7) What role did you play in the creation of the Beast?

I wrote design documents for a bunch of the websites, including—in most cases—the full text. Most of these were the background sites that added to the game's sense of reality. I also helped out with some of the bit games tossed in, including a cell phone game I'm told only appeared in Japan.

8) What do you think are the long term implications, say the Lost "novel",
in terms of marketing opportunities for the RPG industry? In other words,
could Wizards create a d20 Modern ARG to accompany an animated or live
action show which also supplemented their own campaign supplements? How
would they go about communicating the existence/interaction of the ARG to
the PnP game?

The trick is that a great ARG requires a huge audience. In the RPG arena, only Wizards has a good hope of drawing in such a group. A smaller crew might be able to pull something like this off, but a good ARG is expensive to deploy and maintain.

In the past, most of them have been executed as marketing tools, not revenue generators, although Perplex City aims to change all of that. I'm watching their progress with great interest.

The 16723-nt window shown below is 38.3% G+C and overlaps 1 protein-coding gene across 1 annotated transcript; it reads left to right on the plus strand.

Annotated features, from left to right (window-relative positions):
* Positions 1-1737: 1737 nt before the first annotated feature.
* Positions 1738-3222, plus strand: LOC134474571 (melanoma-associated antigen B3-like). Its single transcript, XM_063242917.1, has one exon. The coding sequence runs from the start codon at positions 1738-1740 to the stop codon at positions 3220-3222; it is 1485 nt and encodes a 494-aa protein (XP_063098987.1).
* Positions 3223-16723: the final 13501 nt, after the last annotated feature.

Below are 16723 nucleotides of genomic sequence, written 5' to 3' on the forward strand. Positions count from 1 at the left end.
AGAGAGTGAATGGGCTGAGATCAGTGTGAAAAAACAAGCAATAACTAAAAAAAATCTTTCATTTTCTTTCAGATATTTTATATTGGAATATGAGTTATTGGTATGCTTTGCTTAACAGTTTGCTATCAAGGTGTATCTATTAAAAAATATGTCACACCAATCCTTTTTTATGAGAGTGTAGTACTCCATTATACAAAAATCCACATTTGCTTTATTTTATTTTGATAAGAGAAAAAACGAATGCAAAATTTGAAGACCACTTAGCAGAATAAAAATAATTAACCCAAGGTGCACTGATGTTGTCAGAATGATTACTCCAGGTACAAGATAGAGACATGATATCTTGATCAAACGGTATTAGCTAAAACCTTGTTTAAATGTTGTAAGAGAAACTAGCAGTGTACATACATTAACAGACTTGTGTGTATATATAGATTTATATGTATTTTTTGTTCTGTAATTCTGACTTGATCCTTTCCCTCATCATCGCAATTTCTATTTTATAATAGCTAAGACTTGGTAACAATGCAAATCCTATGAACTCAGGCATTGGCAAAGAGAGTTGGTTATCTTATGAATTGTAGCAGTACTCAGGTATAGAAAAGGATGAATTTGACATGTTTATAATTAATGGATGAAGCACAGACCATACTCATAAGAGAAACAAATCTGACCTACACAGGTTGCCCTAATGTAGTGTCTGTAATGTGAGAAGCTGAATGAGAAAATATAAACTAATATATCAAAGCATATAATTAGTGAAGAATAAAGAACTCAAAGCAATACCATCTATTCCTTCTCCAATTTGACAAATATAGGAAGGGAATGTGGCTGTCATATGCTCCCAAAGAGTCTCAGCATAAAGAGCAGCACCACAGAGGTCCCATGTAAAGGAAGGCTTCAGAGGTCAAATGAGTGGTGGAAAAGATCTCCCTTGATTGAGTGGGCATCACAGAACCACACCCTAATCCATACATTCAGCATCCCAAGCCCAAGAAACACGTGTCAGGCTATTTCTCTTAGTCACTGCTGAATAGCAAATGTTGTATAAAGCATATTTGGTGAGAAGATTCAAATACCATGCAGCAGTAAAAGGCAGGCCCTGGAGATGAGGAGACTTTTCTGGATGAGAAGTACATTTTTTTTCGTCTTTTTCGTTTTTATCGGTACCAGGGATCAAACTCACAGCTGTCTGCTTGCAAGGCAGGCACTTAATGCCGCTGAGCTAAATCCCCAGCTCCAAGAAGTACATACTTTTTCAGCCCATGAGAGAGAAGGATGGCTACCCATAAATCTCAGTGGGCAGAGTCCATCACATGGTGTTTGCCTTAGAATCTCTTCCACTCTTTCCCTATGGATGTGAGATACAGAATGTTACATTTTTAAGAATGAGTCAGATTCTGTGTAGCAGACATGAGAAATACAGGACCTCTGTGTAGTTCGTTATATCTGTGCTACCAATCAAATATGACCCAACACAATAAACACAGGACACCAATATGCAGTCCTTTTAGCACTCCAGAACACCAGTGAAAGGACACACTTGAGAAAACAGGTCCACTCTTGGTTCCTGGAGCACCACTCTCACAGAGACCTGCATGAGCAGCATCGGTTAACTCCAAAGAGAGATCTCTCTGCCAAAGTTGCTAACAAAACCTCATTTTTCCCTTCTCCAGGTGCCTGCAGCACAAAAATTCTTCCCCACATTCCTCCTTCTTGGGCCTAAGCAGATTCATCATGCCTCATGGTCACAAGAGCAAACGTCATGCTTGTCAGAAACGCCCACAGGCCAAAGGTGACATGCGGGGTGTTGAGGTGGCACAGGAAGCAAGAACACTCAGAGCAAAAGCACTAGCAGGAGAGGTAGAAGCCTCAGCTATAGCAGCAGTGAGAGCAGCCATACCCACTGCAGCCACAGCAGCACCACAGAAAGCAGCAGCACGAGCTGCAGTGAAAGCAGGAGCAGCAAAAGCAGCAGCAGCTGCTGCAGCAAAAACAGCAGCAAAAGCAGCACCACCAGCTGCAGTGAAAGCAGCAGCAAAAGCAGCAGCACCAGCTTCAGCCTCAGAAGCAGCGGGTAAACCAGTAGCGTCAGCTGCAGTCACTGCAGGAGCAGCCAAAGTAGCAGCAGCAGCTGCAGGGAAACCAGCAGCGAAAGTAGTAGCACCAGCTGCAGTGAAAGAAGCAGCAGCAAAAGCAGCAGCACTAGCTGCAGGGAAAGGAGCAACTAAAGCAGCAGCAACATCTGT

Getting people who already know about Dungeons & Dragons to try an ARG affiliated with it wouldn't be too hard. Most of the time, though, ARGs are meant to generate a huge buzz for the introduction of a new product/film/game. D&D is already established, so I don't know that an ARG would fit it all that well.

As for things like the Lost novel, Wizards did something like that last year when it published Three-Dragon Ante, which is meant to be a card game that characters might play in a fantasy world. I don't know if it brought in any new players that way, but it was a cool idea, and I hear it's a solid game too.

So, are you just picking my brain, or is this for your website? If not, I think it might be fun to run this Q&A on my site instead. If you'd like it for Cinerati, though, no sweat. Just let me know when you post it, and I'll put up a link on my site too.

Great questions, by the way. If you have more, just let me know.

A part of me is excited about the viral nature of these games, but another part is resistant to praise anything that creates an “insider” vs. “outsider” phenomenon. For example, with the AI thing, I had never heard of the Beast. I think it is a great idea, but I never noticed the obscure credit and so I was out of the loop. So now I feel like an outsider trying to catch up.

These all tend to be event-based games, and if you miss the event, you can't do much more than read about it afterward. Still, the event is one of the big draws of the games, so I don't know if anyone will ever want to separate that out.